Really, it's not all that complex. Whomever can only be used as a direct object, an indirect object, or the object of a preposition. All the rest of the time, it's whoever.

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Old 11-04-2012, 09:23 AM   #5
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Whoever said "whoever" would be "less than acceptable in formal style" in your examples 18 iii and 18 iv is, to put it mildly, wrong.


ETA: The problem, as I see it, is that people look at the primary verb or preposition and forget that its object can be a noun phrase/clause that must take a subject pronoun. But if you go into this, people's eyes tend to glaze over. And heaven help the person who tries to explain "Let him who is without sin cast the first stone." It's a losing battle.
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Old 11-04-2012, 10:36 AM   #6
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I can't cite a source for this, but as far as I'm concerned the relative clause is what really matters for the "whoever/whomever" choice. That means that I would go with "whomever" in 18.iii but with "whoever" in 18.iv. I'd also go with "whoever" in your own example sentence.

That's assuming you're writing in a quite formal style. Otherwise, I'd go with "whoever" in all three examples.
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Old 11-05-2012, 10:45 AM   #7
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Quote:
"Let him who is without sin cast the first stone."
That example could be tweaked to have the thread's problem of a fused relative construction:
  • Let [ whoever/whomever is without sin ] cast the first stone.
That would now seem to have the same issue as shown in example [18.iv].
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Old 11-05-2012, 09:16 PM   #8
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Whatever.
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Old 11-05-2012, 09:59 PM   #9
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Quote:
Originally Posted by Al Stevens View Post
him + he = whoever
him + him = whomever

http://www.grammarbook.com/grammar/whoever.asp
Quote:
Originally Posted by Al Stevens View Post
Whatever.
According to the grammar source you provided, http://www.grammarbook.com/grammar/whoever.asp, it recommends, due to its "Rule 2", and provides as an example,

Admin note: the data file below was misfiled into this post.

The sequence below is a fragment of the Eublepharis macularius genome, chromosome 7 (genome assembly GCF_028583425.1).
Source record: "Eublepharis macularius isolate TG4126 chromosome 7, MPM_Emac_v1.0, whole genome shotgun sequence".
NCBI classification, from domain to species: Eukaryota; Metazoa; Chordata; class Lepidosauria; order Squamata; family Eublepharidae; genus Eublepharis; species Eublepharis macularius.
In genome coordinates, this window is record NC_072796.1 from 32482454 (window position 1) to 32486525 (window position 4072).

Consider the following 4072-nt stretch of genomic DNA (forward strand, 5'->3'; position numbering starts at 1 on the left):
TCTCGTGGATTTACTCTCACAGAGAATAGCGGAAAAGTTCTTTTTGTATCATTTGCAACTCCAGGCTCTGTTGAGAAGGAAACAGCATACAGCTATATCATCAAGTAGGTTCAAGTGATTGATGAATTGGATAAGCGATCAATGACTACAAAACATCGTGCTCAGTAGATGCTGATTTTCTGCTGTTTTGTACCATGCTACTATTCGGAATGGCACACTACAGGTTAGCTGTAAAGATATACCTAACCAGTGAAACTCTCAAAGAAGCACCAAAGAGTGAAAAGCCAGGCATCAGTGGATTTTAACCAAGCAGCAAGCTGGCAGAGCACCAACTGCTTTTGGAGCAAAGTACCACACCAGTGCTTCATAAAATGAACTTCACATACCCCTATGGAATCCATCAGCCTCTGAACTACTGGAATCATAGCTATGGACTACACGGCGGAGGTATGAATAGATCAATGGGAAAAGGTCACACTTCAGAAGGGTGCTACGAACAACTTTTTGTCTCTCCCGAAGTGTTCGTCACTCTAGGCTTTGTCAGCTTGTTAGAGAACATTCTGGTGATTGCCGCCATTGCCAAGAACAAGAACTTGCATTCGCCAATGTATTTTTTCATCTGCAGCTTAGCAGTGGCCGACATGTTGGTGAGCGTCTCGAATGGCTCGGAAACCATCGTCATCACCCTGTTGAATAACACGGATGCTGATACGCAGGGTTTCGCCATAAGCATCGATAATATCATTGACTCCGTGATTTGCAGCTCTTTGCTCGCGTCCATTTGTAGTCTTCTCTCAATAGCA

Whomever you elect will serve a four-year term.
even though that clashes with its own "Rule 1".

Also, their example is similar to that of CGEL's:
[18.iii] ?[Whomever he marries] will have to be very tolerant.
and they (CGEL) consider that "the result is at best very questionable". And I agree with them, as that type of usage does sound a bit stilted.

So, I'd think that is a "whatever".

Last edited by F.E.; 11-05-2012 at 10:07 PM.
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Old 11-05-2012, 11:01 PM   #10
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Whatever.
Or should it be, "whichever?"
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Old 11-05-2012, 11:42 PM   #11
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When it comes to grammar, as to opinions and evaluations and interpretations, especially when they differ, then, I usually end up wanting to know where those opinions are coming from. That is, what are the qualifications of those grammarians (or so-called grammarians) and what are their rationalizations for those (differing) opinions.

Of those two, nowadays--since I've learned the hard way--I put most of the weight on the rationalizations. For them, I can evaluate myself and verify how rational them rationalizations are. For if a grammar source doesn't provide decent rationalizations for its opinions, then, basically it won't be too useful. (And many--if not most--grammar textbooks and usage manuals have many errors in them.)

And of course, I'd like to know who that grammarian or grammar source is. For instance, is the grammarian basically a holder of an undergraduate degree who has an interest in English and grammar? Or does that person have more qualifications? Or is the grammar source an uneven group of university students?